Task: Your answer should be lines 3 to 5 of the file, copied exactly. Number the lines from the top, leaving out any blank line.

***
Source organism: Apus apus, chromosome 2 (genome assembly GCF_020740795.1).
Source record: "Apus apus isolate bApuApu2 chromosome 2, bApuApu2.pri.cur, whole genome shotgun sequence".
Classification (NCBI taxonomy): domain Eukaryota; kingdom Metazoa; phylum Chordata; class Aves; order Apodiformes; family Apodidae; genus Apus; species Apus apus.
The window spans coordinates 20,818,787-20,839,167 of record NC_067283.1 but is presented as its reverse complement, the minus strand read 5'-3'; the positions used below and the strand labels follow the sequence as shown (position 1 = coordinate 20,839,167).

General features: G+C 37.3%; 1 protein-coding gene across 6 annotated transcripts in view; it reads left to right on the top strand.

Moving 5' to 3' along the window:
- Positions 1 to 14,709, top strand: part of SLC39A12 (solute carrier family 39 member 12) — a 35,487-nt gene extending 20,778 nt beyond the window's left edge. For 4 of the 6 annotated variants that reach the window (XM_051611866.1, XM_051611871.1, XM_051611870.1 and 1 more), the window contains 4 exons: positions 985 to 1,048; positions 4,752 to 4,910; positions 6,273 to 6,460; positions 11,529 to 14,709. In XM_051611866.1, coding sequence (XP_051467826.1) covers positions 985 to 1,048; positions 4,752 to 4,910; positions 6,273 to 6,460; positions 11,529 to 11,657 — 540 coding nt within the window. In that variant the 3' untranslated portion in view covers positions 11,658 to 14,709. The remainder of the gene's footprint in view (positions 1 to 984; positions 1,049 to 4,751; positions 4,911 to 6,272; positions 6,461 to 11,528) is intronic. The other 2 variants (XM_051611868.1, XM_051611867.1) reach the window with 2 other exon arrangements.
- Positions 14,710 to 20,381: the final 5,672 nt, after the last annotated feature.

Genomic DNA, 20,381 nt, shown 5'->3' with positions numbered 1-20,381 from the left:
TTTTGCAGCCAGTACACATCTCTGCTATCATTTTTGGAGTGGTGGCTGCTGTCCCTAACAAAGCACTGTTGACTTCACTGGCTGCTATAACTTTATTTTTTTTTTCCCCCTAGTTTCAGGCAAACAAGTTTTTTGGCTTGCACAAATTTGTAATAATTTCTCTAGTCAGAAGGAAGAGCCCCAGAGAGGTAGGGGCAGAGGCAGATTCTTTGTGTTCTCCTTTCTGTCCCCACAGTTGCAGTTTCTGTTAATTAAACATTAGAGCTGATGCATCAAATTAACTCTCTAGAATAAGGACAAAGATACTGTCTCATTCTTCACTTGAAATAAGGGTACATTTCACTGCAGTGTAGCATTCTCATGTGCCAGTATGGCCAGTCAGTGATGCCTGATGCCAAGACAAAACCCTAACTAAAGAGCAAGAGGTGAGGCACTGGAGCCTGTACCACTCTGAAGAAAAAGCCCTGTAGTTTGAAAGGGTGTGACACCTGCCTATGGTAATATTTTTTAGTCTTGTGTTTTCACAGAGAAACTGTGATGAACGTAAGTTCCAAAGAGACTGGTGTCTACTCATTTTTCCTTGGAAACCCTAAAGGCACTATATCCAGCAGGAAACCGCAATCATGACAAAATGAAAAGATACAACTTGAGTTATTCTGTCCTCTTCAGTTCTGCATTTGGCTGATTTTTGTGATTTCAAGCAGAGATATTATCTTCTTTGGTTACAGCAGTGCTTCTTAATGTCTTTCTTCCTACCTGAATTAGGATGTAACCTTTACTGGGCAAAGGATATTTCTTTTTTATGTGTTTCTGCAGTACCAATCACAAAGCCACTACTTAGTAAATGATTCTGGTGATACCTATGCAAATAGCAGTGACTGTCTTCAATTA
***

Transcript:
Classification (NCBI taxonomy): domain Eukaryota; kingdom Metazoa; phylum Chordata; class Aves; order Apodiformes; family Apodidae; genus Apus; species Apus apus.
The window spans coordinates 20,818,787-20,839,167 of record NC_067283.1 but is presented as its reverse complement, the minus strand read 5'-3'; the positions used below and the strand labels follow the sequence as shown (position 1 = coordinate 20,839,167).

General features: G+C 37.3%; 1 protein-coding gene across 6 annotated transcripts in view; it reads left to right on the top strand.